The vaping epidemic has been sweeping the nation this year. New York State legislators have proposed several bills to cut back on vaping and vape companies have fought back.
According to studies from the Journal of the American Medical Association, 27.5 percent of high school students and 10.5 percent of eighth-graders say they use e-cigarettes. More than half of teenagers who vape use Juul e-cigarettes and mint pods are the number one flavor among high school kids.
But if you cut through all the noise, there are kids who have never tried it and probably never will. News 8 talked to three of them. Tamyah Simon, Sa’Brae Gibson, and Craig Oakley are three Rochester high schoolers who choose to sit out of the vaping phenomenon. They each have their own reasons why.
“Because we’re still growing, it messes up what we have going, like our brain and things like that,” Gibson said.
“I know if I told my mom I was doing that she would be disappointed in me,” said Simon.
“To me vaping is just like picking up a cigarette. Nah, I’m not doing that,” Oakley added.
So these three aren’t doing it, but a lot of their peers are. Gibson and Simon said they’ve been offered a vape.
“They asked me if I wanted to smoke with them and I was like, ‘no’ and they just kept asking me like, ‘just do it, just do it’,” Simon said.
Gibson had a similar situation. She said she takes the back stairs to lunch and someone passed her and asked if she wanted to vape. She also said no. She also said people have told her vaping is easy to hide at school.
“They tell me it was more convenient to do it instead of rolling a blunt and smoking weed so I guess for them it was more convenient to pick it up, puff it, and you’re high for a second,” she said.
They also said the small size of the vape and the subtle smell make it easier to keep it lowkey.
“If you go in public, it’s easy to vape but weed you really have to focus.”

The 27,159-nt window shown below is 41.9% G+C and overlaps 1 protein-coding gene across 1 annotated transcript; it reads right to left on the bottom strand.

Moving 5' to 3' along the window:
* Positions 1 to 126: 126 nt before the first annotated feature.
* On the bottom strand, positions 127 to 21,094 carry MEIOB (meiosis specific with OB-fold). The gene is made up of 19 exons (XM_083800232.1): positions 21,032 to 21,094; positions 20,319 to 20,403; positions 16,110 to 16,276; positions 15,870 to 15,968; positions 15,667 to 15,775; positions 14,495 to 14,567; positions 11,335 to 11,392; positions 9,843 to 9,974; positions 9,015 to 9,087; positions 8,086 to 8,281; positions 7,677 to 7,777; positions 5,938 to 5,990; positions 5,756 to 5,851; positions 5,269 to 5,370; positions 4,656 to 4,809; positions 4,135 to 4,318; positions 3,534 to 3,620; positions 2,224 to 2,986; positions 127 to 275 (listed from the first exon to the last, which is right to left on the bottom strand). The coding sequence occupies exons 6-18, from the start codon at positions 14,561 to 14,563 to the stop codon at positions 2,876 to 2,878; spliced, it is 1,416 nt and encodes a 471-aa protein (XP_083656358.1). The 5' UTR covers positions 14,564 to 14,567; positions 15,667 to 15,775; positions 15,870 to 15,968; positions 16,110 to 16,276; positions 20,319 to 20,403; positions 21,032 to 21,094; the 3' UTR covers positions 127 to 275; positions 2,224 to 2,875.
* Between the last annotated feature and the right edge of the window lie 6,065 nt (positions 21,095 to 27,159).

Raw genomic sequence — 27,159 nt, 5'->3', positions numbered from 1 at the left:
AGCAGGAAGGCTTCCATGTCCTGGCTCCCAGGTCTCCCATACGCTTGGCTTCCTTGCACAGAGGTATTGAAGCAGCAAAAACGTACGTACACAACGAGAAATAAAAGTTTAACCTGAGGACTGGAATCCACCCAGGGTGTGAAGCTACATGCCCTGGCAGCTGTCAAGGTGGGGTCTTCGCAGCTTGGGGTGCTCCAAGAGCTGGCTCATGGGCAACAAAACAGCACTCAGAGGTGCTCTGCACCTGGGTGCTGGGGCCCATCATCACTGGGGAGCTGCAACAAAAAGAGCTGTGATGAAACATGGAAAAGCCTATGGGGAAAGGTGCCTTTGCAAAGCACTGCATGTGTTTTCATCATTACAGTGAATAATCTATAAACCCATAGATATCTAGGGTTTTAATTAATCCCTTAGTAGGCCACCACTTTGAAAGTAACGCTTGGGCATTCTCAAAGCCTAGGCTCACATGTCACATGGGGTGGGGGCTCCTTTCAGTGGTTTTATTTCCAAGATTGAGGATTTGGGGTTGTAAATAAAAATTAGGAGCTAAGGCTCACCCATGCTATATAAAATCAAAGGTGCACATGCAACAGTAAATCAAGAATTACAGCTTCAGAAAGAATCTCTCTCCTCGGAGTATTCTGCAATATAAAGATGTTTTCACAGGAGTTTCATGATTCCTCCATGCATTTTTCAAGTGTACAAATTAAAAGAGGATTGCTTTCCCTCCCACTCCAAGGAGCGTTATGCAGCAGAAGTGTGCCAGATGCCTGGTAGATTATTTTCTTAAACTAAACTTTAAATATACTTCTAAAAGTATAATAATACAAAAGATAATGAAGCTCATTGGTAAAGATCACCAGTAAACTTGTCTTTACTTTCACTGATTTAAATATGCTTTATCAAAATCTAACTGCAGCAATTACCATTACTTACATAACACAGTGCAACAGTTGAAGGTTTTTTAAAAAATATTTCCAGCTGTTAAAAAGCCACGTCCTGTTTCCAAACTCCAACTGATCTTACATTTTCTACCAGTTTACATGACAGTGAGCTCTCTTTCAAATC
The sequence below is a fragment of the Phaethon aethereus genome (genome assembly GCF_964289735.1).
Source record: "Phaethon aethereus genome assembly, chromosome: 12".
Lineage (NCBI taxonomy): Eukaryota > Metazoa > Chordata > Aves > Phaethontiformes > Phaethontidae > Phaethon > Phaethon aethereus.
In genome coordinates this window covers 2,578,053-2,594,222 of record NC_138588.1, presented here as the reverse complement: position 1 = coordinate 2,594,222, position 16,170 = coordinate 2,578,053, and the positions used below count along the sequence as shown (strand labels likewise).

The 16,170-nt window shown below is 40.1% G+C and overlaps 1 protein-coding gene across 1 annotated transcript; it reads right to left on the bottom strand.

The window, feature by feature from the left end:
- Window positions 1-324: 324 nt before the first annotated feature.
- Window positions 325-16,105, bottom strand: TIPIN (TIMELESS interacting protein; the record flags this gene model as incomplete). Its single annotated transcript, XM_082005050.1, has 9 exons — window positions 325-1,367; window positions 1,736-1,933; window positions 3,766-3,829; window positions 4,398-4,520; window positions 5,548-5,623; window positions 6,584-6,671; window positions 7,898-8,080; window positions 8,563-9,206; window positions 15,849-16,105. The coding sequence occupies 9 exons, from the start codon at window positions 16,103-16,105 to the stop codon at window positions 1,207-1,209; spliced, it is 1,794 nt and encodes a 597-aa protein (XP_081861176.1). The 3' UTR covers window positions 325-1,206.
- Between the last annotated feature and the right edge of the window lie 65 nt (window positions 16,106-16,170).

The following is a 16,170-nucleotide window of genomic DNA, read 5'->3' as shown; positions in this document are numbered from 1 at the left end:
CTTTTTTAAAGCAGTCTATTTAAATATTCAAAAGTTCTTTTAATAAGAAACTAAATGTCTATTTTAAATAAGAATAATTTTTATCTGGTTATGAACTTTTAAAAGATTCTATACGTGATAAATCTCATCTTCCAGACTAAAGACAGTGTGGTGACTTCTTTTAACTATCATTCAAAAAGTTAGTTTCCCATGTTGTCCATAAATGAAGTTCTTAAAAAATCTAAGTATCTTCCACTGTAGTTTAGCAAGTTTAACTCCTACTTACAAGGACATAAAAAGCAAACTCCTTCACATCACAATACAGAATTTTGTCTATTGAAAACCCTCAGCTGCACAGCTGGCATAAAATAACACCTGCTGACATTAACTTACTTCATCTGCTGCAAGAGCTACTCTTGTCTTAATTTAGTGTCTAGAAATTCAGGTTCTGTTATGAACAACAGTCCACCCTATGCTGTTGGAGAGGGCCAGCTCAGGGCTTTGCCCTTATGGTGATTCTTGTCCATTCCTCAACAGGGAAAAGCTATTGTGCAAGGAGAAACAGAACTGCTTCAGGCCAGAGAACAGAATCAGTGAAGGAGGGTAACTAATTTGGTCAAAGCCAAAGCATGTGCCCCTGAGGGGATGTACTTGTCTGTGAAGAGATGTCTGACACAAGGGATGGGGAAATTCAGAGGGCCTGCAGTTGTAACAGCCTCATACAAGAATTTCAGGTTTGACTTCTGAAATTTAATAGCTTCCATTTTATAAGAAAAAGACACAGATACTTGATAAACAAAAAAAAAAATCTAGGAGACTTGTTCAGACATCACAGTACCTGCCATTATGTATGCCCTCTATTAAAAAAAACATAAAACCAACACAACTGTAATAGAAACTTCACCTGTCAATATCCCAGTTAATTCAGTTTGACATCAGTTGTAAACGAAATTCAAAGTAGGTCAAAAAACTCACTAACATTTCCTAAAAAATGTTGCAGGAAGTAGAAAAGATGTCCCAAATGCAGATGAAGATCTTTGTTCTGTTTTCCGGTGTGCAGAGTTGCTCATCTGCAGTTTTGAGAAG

When asked if kids hide vaping from their parents, all three students answered overwhelmingly, “Yes.” Simon said there’s also a “cool” factor.
“With vapes, it’s like an accessory you can buy things for it you can style it,” she said.
Oakley said his friend told him it relieves her stress. “I was like, ‘just find something else’. And I called her on it I told her she was addicted to smoking and she said it’s not like that,” he said.
So what’s the solution here? Gibson offered her insight. “It would be based on the structure you have at home because if you have no boundaries for certain things, then there’s not gonna be a result regardless of if you learn about it at school or people trying to lead you in the right direction. I feel like it’s all based on how you live at home and the structure there.”
When asked about the flavor ban lawmakers are trying to pass in New York State, all three said they don’t think it’ll make much of a difference because kids will always find a way to get vapes. But they also said a ban wouldn’t hurt.
According to the Centers for Disease Control and Prevention, at least 37 deaths from vaping have been confirmed across the country.
“The latest national and regional findings suggest products containing THC play a role in the outbreak,” the CDC said on its website.
— ROCHESTER FIRST